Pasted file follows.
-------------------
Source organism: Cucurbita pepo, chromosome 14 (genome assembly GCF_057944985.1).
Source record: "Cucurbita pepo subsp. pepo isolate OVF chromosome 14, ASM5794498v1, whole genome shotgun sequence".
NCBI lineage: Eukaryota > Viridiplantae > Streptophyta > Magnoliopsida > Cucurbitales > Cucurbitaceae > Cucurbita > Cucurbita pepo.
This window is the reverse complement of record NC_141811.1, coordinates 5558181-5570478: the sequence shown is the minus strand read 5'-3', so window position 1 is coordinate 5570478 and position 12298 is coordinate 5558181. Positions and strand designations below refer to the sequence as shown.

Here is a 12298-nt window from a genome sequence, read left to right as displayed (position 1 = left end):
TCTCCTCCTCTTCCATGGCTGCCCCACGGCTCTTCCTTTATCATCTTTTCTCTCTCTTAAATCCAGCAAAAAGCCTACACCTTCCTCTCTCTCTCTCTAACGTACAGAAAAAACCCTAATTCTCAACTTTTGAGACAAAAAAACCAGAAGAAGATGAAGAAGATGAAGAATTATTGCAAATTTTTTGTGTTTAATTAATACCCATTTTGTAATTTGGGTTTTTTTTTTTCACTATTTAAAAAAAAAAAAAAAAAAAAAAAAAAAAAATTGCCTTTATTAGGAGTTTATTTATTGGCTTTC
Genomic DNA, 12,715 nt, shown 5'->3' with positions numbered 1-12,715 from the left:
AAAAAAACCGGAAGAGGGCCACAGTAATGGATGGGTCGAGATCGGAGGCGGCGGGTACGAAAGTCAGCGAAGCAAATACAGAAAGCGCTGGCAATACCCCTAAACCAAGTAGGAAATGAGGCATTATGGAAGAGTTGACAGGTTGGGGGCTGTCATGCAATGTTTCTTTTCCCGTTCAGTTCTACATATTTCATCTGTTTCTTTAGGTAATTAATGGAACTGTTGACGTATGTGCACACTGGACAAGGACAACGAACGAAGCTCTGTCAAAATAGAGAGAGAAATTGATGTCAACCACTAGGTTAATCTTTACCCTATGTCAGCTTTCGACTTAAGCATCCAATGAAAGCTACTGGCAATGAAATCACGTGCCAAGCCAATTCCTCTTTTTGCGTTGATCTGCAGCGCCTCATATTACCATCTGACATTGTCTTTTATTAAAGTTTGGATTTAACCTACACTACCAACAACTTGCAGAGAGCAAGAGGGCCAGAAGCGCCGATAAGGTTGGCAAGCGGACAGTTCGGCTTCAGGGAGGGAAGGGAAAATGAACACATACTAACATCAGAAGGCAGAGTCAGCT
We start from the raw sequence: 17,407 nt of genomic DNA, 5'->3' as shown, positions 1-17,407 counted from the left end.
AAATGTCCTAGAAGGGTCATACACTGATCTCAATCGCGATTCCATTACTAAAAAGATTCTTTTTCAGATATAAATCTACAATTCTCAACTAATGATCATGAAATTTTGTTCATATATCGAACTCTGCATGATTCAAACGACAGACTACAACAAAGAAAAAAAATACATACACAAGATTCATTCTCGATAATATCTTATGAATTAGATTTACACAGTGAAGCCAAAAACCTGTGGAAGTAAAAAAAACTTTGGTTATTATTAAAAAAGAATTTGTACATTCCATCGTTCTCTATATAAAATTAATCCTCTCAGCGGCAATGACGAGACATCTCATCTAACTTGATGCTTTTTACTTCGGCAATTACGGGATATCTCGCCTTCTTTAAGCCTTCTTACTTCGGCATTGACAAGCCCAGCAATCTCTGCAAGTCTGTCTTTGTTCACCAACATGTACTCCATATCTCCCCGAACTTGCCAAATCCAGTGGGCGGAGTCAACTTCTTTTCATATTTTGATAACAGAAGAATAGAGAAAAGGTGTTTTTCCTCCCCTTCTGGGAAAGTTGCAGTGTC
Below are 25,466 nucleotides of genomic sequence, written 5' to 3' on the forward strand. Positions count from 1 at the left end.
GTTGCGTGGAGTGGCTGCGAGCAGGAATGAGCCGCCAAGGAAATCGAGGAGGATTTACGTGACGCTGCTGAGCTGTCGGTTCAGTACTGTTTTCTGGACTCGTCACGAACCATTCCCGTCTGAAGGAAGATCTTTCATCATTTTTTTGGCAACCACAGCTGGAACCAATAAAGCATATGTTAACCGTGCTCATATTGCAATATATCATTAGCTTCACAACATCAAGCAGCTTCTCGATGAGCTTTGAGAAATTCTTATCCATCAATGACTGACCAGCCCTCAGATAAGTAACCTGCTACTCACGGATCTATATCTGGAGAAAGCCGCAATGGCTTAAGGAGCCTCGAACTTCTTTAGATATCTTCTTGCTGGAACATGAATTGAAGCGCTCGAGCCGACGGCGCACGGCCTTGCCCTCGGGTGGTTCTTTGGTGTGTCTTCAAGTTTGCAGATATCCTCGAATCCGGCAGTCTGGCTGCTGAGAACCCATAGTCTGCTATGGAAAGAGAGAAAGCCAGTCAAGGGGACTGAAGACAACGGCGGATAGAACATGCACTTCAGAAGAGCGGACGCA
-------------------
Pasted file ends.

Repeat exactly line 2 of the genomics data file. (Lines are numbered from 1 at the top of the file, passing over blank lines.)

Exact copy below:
Source record: "Cucurbita pepo subsp. pepo isolate OVF chromosome 14, ASM5794498v1, whole genome shotgun sequence".